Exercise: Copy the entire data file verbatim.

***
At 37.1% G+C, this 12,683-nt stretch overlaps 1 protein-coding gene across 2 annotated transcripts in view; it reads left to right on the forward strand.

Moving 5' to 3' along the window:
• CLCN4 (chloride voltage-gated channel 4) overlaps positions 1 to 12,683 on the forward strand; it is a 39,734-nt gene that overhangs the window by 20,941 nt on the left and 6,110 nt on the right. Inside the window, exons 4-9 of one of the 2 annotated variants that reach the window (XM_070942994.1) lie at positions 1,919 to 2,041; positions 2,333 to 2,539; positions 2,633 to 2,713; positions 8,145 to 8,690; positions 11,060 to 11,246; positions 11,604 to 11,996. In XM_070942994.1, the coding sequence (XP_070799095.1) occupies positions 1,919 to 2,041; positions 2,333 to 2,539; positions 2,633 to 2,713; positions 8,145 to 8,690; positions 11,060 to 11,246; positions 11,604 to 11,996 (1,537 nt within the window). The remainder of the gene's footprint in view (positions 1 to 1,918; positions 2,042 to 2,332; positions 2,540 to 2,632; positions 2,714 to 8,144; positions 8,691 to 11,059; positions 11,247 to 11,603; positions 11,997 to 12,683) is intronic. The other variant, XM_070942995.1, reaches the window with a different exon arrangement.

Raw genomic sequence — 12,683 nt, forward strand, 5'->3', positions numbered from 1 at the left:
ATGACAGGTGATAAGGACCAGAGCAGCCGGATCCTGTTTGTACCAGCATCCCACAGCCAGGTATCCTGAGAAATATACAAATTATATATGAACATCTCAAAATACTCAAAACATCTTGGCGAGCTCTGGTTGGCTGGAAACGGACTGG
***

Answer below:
At 37.1% G+C, this 12,683-nt stretch overlaps 1 protein-coding gene across 2 annotated transcripts in view; it reads left to right on the forward strand.

Moving 5' to 3' along the window:
• CLCN4 (chloride voltage-gated channel 4) overlaps positions 1 to 12,683 on the forward strand; it is a 39,734-nt gene that overhangs the window by 20,941 nt on the left and 6,110 nt on the right. Inside the window, exons 4-9 of one of the 2 annotated variants that reach the window (XM_070942994.1) lie at positions 1,919 to 2,041; positions 2,333 to 2,539; positions 2,633 to 2,713; positions 8,145 to 8,690; positions 11,060 to 11,246; positions 11,604 to 11,996. In XM_070942994.1, the coding sequence (XP_070799095.1) occupies positions 1,919 to 2,041; positions 2,333 to 2,539; positions 2,633 to 2,713; positions 8,145 to 8,690; positions 11,060 to 11,246; positions 11,604 to 11,996 (1,537 nt within the window). The remainder of the gene's footprint in view (positions 1 to 1,918; positions 2,042 to 2,332; positions 2,540 to 2,632; positions 2,714 to 8,144; positions 8,691 to 11,059; positions 11,247 to 11,603; positions 11,997 to 12,683) is intronic. The other variant, XM_070942995.1, reaches the window with a different exon arrangement.

Raw genomic sequence — 12,683 nt, forward strand, 5'->3', positions numbered from 1 at the left:
ATGACAGGTGATAAGGACCAGAGCAGCCGGATCCTGTTTGTACCAGCATCCCACAGCCAGGTATCCTGAGAAATATACAAATTATATATGAACATCTCAAAATACTCAAAACATCTTGGCGAGCTCTGGTTGGCTGGAAACGGACTGG